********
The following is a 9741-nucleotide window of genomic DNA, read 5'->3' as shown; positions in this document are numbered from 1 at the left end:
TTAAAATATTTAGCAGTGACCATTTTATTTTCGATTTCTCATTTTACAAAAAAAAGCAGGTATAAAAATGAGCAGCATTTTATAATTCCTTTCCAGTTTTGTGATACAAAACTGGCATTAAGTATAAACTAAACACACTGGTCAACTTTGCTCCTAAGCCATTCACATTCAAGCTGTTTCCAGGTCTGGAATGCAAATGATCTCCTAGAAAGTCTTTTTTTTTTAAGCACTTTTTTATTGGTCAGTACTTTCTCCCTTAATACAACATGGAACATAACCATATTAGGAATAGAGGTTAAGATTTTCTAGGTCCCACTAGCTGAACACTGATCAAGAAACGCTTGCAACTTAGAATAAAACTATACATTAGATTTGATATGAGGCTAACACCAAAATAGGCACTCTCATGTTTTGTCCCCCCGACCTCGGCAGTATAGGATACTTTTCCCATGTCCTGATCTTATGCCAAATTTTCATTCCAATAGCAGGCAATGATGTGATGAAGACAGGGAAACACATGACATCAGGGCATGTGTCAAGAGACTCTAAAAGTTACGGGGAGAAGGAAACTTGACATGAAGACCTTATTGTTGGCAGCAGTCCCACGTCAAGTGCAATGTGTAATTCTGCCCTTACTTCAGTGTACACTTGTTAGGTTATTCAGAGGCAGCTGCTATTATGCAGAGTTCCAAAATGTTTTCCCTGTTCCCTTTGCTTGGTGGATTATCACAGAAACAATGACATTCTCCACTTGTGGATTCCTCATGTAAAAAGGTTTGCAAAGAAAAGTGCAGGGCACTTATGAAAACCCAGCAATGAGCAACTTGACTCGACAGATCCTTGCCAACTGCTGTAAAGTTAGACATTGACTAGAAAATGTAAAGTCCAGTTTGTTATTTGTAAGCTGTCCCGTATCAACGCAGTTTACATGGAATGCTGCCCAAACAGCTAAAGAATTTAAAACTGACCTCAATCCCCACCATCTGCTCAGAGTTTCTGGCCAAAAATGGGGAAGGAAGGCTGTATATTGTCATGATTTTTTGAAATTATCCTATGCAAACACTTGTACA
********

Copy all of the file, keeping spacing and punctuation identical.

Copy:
The following is a 9741-nucleotide window of genomic DNA, read 5'->3' as shown; positions in this document are numbered from 1 at the left end:
TTAAAATATTTAGCAGTGACCATTTTATTTTCGATTTCTCATTTTACAAAAAAAAGCAGGTATAAAAATGAGCAGCATTTTATAATTCCTTTCCAGTTTTGTGATACAAAACTGGCATTAAGTATAAACTAAACACACTGGTCAACTTTGCTCCTAAGCCATTCACATTCAAGCTGTTTCCAGGTCTGGAATGCAAATGATCTCCTAGAAAGTCTTTTTTTTTTAAGCACTTTTTTATTGGTCAGTACTTTCTCCCTTAATACAACATGGAACATAACCATATTAGGAATAGAGGTTAAGATTTTCTAGGTCCCACTAGCTGAACACTGATCAAGAAACGCTTGCAACTTAGAATAAAACTATACATTAGATTTGATATGAGGCTAACACCAAAATAGGCACTCTCATGTTTTGTCCCCCCGACCTCGGCAGTATAGGATACTTTTCCCATGTCCTGATCTTATGCCAAATTTTCATTCCAATAGCAGGCAATGATGTGATGAAGACAGGGAAACACATGACATCAGGGCATGTGTCAAGAGACTCTAAAAGTTACGGGGAGAAGGAAACTTGACATGAAGACCTTATTGTTGGCAGCAGTCCCACGTCAAGTGCAATGTGTAATTCTGCCCTTACTTCAGTGTACACTTGTTAGGTTATTCAGAGGCAGCTGCTATTATGCAGAGTTCCAAAATGTTTTCCCTGTTCCCTTTGCTTGGTGGATTATCACAGAAACAATGACATTCTCCACTTGTGGATTCCTCATGTAAAAAGGTTTGCAAAGAAAAGTGCAGGGCACTTATGAAAACCCAGCAATGAGCAACTTGACTCGACAGATCCTTGCCAACTGCTGTAAAGTTAGACATTGACTAGAAAATGTAAAGTCCAGTTTGTTATTTGTAAGCTGTCCCGTATCAACGCAGTTTACATGGAATGCTGCCCAAACAGCTAAAGAATTTAAAACTGACCTCAATCCCCACCATCTGCTCAGAGTTTCTGGCCAAAAATGGGGAAGGAAGGCTGTATATTGTCATGATTTTTTGAAATTATCCTATGCAAACACTTGTACA